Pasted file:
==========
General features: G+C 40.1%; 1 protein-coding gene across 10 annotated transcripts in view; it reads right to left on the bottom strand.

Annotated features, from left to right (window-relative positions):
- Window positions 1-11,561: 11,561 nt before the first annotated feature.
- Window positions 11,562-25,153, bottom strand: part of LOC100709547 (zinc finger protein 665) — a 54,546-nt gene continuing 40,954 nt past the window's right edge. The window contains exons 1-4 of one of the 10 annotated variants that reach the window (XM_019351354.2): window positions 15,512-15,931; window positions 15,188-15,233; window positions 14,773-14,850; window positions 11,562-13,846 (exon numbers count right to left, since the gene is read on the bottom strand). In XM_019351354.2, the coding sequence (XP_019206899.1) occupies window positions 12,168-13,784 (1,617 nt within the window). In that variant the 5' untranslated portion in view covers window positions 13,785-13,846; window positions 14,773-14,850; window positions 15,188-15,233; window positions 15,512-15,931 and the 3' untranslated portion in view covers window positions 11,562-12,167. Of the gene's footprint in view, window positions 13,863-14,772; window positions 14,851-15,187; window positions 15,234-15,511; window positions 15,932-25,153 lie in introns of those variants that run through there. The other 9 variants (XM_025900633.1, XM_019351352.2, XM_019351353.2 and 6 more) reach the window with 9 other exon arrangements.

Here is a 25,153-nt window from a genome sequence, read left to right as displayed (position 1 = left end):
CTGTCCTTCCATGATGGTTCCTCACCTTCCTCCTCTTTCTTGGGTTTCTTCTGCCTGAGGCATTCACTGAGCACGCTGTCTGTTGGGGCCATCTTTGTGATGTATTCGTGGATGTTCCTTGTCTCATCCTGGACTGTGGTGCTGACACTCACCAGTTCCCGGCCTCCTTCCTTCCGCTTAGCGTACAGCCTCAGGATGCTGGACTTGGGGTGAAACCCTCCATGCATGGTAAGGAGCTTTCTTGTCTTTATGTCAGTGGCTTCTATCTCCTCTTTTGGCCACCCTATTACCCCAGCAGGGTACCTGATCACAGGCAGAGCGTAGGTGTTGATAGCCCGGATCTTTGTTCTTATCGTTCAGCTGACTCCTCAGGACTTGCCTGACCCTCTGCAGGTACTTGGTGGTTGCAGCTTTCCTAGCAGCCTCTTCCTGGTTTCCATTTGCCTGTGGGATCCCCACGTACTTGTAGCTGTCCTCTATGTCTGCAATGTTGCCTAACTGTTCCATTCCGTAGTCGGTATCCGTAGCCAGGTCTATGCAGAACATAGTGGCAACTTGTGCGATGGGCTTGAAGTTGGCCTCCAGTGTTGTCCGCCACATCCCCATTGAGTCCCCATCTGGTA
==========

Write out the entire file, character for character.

General features: G+C 40.1%; 1 protein-coding gene across 10 annotated transcripts in view; it reads right to left on the bottom strand.

Annotated features, from left to right (window-relative positions):
- Window positions 1-11,561: 11,561 nt before the first annotated feature.
- Window positions 11,562-25,153, bottom strand: part of LOC100709547 (zinc finger protein 665) — a 54,546-nt gene continuing 40,954 nt past the window's right edge. The window contains exons 1-4 of one of the 10 annotated variants that reach the window (XM_019351354.2): window positions 15,512-15,931; window positions 15,188-15,233; window positions 14,773-14,850; window positions 11,562-13,846 (exon numbers count right to left, since the gene is read on the bottom strand). In XM_019351354.2, the coding sequence (XP_019206899.1) occupies window positions 12,168-13,784 (1,617 nt within the window). In that variant the 5' untranslated portion in view covers window positions 13,785-13,846; window positions 14,773-14,850; window positions 15,188-15,233; window positions 15,512-15,931 and the 3' untranslated portion in view covers window positions 11,562-12,167. Of the gene's footprint in view, window positions 13,863-14,772; window positions 14,851-15,187; window positions 15,234-15,511; window positions 15,932-25,153 lie in introns of those variants that run through there. The other 9 variants (XM_025900633.1, XM_019351352.2, XM_019351353.2 and 6 more) reach the window with 9 other exon arrangements.

Here is a 25,153-nt window from a genome sequence, read left to right as displayed (position 1 = left end):
CTGTCCTTCCATGATGGTTCCTCACCTTCCTCCTCTTTCTTGGGTTTCTTCTGCCTGAGGCATTCACTGAGCACGCTGTCTGTTGGGGCCATCTTTGTGATGTATTCGTGGATGTTCCTTGTCTCATCCTGGACTGTGGTGCTGACACTCACCAGTTCCCGGCCTCCTTCCTTCCGCTTAGCGTACAGCCTCAGGATGCTGGACTTGGGGTGAAACCCTCCATGCATGGTAAGGAGCTTTCTTGTCTTTATGTCAGTGGCTTCTATCTCCTCTTTTGGCCACCCTATTACCCCAGCAGGGTACCTGATCACAGGCAGAGCGTAGGTGTTGATAGCCCGGATCTTTGTTCTTATCGTTCAGCTGACTCCTCAGGACTTGCCTGACCCTCTGCAGGTACTTGGTGGTTGCAGCTTTCCTAGCAGCCTCTTCCTGGTTTCCATTTGCCTGTGGGATCCCCACGTACTTGTAGCTGTCCTCTATGTCTGCAATGTTGCCTAACTGTTCCATTCCGTAGTCGGTATCCGTAGCCAGGTCTATGCAGAACATAGTGGCAACTTGTGCGATGGGCTTGAAGTTGGCCTCCAGTGTTGTCCGCCACATCCCCATTGAGTCCCCATCTGGTA